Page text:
If you address all the above areas of WP security then you will be proactively working to protect your website.

Next WordPress Performance

Important Wordpress Set Up Factors:

  1. Choice of Hosting
  2. Choice of Theme
  3. Choice of Plugins
  4. Loading Content
  5. Managing Content

For 2020 and beyond, there is one website metric that is more important than ever...... performance.

Little by little, Google is dragging all website owners kicking and screaming into the 21st Century, pushing them towards fast loading, high performance, mobile friendly website to represent their businesses.

The days of publishing something that looks like a website but doesn't perform like one are long gone.

If you want search engines and your customers to take you seriously, you need to tick ALL the performance boxes, not just one or two...... so here is a comprehensive guide to set up and optimise wordpress to work like a finely tuned machine for your business.

Wordpress - The Good, The Bad & The Ugly

Wordpress is a great platform for any website, flexible, endlessly customisable, open ended and with a seemingly endless supply of functionality in the form of Wordpress Plugins.

However, Wordpress does have its issues too.

Left to its own devices and not managed correctly, Wordpress can be susceptible to chronic weight gain!! If you don't look out, your Wordpress website will have its head in the biscuit barrel and before you know it, you'll have a heavy old Hector on your hands.

It's easier to set up Wordpress to stay slim and fit than it is to lose the weight once its gained it!

Weight is important for websites because all the code in your website has to be delivered to whoever wants to view your pages.

Each time a request for one of your pages is made, the whole page has to be packed up and sent across the ether to their device.

While of course some users will be on superfast broadband, many won't be. Spare a thought for the man stood in a field using a 3G mobile connection to attempt to read your page content. He needs to get the page loaded just as much as the city dweller with his 4 or 5G download speeds.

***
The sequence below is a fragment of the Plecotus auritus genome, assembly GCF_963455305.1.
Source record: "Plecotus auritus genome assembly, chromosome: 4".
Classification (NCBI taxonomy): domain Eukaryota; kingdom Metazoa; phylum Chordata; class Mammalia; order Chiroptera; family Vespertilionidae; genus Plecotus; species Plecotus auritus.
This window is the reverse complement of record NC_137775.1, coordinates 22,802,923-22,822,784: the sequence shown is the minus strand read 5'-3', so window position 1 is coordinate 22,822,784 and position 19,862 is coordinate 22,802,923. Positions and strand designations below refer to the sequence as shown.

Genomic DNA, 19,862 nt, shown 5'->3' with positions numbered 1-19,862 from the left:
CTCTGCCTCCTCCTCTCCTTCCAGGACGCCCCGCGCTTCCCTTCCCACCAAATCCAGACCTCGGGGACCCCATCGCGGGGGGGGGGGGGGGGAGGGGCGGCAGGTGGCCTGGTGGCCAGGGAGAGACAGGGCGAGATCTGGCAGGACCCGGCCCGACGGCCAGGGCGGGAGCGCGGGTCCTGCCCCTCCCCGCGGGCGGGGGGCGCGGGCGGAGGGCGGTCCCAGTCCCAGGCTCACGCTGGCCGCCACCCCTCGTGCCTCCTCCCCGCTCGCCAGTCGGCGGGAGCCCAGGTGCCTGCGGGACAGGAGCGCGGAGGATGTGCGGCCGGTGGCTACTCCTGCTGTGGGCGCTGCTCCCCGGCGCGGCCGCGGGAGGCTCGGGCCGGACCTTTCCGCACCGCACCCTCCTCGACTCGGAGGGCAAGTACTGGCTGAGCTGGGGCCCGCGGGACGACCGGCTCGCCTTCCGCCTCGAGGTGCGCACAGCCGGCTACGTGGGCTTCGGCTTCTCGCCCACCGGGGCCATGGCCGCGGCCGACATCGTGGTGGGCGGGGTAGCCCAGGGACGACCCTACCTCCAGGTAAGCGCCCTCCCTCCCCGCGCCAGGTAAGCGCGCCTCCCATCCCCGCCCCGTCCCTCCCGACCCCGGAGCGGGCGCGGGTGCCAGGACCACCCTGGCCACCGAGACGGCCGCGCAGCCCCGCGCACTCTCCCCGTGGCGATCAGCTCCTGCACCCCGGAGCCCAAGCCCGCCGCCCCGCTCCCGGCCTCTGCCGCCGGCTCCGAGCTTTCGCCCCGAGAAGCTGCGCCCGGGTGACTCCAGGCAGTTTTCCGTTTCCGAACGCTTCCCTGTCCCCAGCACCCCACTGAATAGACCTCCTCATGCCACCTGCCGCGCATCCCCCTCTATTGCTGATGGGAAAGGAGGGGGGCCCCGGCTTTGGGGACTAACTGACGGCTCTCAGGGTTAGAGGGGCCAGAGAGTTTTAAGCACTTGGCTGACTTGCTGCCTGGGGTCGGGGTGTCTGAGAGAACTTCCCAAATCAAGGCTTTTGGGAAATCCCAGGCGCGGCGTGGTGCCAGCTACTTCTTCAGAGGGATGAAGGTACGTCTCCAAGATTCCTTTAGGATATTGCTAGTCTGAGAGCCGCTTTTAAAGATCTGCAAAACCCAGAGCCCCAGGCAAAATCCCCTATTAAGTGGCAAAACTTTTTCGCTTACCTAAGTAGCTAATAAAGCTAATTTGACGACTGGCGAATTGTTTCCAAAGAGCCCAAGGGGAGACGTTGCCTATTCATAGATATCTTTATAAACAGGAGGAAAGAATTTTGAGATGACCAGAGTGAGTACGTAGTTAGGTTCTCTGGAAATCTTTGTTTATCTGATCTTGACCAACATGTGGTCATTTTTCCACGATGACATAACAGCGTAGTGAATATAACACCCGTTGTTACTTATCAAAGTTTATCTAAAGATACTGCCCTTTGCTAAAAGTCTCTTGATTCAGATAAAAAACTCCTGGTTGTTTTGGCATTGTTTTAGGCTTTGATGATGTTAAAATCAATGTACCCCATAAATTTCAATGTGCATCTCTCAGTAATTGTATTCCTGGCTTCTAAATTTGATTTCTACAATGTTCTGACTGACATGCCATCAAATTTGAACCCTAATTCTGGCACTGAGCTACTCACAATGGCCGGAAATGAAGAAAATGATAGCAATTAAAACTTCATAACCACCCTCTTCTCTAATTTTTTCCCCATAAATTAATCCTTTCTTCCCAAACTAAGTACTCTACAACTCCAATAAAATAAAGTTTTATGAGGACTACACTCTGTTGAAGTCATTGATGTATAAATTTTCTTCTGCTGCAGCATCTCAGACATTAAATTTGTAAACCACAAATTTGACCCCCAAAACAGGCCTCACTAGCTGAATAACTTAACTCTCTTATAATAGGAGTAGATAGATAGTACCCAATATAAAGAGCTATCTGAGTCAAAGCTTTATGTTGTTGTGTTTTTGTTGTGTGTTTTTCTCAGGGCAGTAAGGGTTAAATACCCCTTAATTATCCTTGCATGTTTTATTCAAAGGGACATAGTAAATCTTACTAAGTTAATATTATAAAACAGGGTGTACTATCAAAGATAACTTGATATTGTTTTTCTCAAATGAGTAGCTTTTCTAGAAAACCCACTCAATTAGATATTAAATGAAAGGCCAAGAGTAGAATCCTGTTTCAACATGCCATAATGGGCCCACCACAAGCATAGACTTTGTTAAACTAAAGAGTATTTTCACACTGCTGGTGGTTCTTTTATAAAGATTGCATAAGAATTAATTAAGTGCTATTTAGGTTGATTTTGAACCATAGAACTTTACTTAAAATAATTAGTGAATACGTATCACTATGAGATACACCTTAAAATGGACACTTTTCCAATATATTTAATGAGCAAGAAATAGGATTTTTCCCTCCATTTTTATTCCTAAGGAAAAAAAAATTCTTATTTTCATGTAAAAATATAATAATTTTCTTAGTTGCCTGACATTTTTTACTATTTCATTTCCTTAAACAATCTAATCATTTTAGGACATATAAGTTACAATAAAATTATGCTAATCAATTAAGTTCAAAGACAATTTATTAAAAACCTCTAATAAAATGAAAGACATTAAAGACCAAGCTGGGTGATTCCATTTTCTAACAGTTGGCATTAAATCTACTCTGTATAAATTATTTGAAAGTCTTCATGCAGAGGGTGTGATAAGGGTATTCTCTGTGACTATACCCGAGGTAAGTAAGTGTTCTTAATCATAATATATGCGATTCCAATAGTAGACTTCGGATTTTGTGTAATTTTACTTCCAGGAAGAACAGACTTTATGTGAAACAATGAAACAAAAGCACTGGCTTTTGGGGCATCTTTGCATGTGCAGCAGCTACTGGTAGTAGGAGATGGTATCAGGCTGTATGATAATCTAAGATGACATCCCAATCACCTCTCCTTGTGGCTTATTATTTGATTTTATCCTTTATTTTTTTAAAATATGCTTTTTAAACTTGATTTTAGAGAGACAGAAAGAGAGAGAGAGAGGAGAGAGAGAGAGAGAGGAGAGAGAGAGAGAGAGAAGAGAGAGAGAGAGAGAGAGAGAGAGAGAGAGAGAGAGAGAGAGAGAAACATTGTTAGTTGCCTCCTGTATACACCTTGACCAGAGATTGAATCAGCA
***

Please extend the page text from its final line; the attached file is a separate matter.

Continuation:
What makes this even more critical, is that Google use just that scenario - a man on a 3G mobile connection - to assess website load speed before they decide whether they will include your site in their all important search listings.

If your Wordpress site is data heavy, it won't get delivered to that mobile device in the field before the chap presses the back button and looks for a better alternative.

You may offer the best service, products, advice or whatever, but if your website set up doesn't deliver the goods fast enough, it won't matter..... Google will hate you!

WP Hosting

Fast hosting is a necessity if your WP site is going to load quickly. Free and low cost hosting options are a mistake that many business owners make, thinking that good quality hosting isn't very important.

Think of your web server as the engine in your car. You wouldn't put a diesel van engine in a Ferrari would you? Not if you expected it to perform when you pressed the pedal hard.

A website is the same, if you want a high performance site, you need a high performance server.

Not all hosting companies provide the same quality of server, so it pays to choose wisely. Otherwise your website will be parked on a rickety old server, creaking at the seams, unreliable and slow.

More about Wordpress Hosting

Getting Wordpress Right

Getting Your Wordpress Set Up right is important.

Wordpress Core is quite slim and efficient code.

However, it soon becomes bloated when you start adding Themes, Plugins & Addons, much of which you don't need or won't use.

Every bit of code adds to the overall size of the files that need to be sent and received. The more code you can trim the less data you will send and the faster your site will load on each request.

Next - Choosing Your WP Theme